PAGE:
There seems to be a misconception that because our dogs’ ancestors were built to withstand freezing temperatures, domesticated dogs can also handle extreme cold.
This is sadly not the truth for most breeds, as evidenced by the recent rash of dogs discovered frozen to death in the northern part of the country – some in their own backyards.
You may be wondering exactly “how cold is too cold” for a pet to withstand. Dr. Kim Smyth, a veterinarian and pet health writer for Petplan, created this handy inforgraphic based on guidelines established by experts at Tufts University.
If you come across an animal in distress, your heart may tell you to scoop it up and carry it home to safety, but your good intentions could result in criminal charges being brought against you rather than the perpetrator. Instead, experts recommend you follow these guidelines:
1. Contact law enforcement.
They may direct you to another agency like your local animal control or humane society “depending on the specific situation and applicable law,” says Stacy Wolf, senior vice president of the American Society for the Prevention of Cruelty to Animals’ anti-cruelty group.
“It is best to be prepared to provide law enforcement with specific details, including the type of animal involved, as well as exactly when and where you observed the animal,” Wolf advises.
Be aware that while each state (as well as the District of Columbia) has anti-neglect and cruelty laws, standards for outdoor shelters and how long pets can be left outside vary from jurisdiction to jurisdiction.
2. Don’t like your local laws? Change them!
You may come across a pet living in conditions that appear cruel but are not considered illegal based on the current laws in your area. If local legislation is behind the times, lobby your lawmakers to provide more protection for the voiceless.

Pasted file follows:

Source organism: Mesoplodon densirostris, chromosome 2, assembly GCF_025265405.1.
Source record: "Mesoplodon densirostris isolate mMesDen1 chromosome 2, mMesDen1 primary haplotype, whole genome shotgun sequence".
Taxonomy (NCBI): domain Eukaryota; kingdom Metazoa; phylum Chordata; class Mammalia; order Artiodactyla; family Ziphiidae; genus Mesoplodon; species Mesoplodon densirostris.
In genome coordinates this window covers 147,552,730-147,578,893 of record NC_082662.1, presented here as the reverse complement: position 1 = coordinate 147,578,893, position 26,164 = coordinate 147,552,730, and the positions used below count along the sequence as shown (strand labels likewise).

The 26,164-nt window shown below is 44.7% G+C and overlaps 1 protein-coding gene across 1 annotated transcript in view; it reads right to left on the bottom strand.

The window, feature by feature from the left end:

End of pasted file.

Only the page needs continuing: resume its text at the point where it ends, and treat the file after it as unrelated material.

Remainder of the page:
“It is imperative that there are strong laws in place to help ensure that animals do not freeze to death in extreme winter temperatures or die from exposure to extreme heat without adequate shade,” said Wolf.
If you think your efforts will fall on deaf ears, think again! Last winter, Washington D.C. animal lovers successfully fought for an emergency law to increase protections for animals during extreme weather. They were inspired by a pooch named Momma, left outside with only a straw-filled wooden doghouse deemed “sufficient shelter” under current law. A permanent version of Momma’s Law was unanimously passed in July 2017.
3. Reach out to government and/or private organizations that may be able to help.
Detroit Dog Rescue is a private 501(c)3 non-profit organization that works hand-in-hand with Detroit’s municipal shelter to help pets in need. The private and government organizations currently have “teams out day and night” responding to calls of possible cruelty and neglect in the frigid temperatures.
If you do not know who to turn to for help in your area, local animal rescue groups and shelters can help direct you to the right resource based on the situation. You can also try posting to social media sites such as Facebook pages for lost and found pets in your community.
4. Offer education and assistance within your community.
Project Underdog, a non-profit organization based in Saginaw, Michigan, provides shelter and supplies to dogs living outdoors. They help educate pet owners on properly caring for their pets throughout all four seasons and give out free doghouses and straw for warmth in winter.
Even if there is not an organization like this where you live, Wolf suggests reaching out to your neighbors personally and offering your assistance. Some owners may not realize just how dangerous it is to leave their pets out in the elements. Others may be in financial need or disabled in some way. If your efforts to help are rebuffed, Wolf recommends “being diligent in following up and urging law enforcement to take action.”
5. Volunteer or donate to support rescue organizations.
Non-profit groups like Detroit Dog Rescue and Project Underdog rely on their volunteers and donors to help them save lives. If you cannot make a financial donation, maybe you have supplies around your home like warm blankets you can spare.
To many groups, your time is even more valuable than money or supplies. Whether you participate in community outreach or assist the rescue team in the field, non-profits are always in need of volunteers with a little bit of free time and a lot of love to spare!
H/T to TODAY.com
Featured Image via Facebook/Detroit Dog Rescue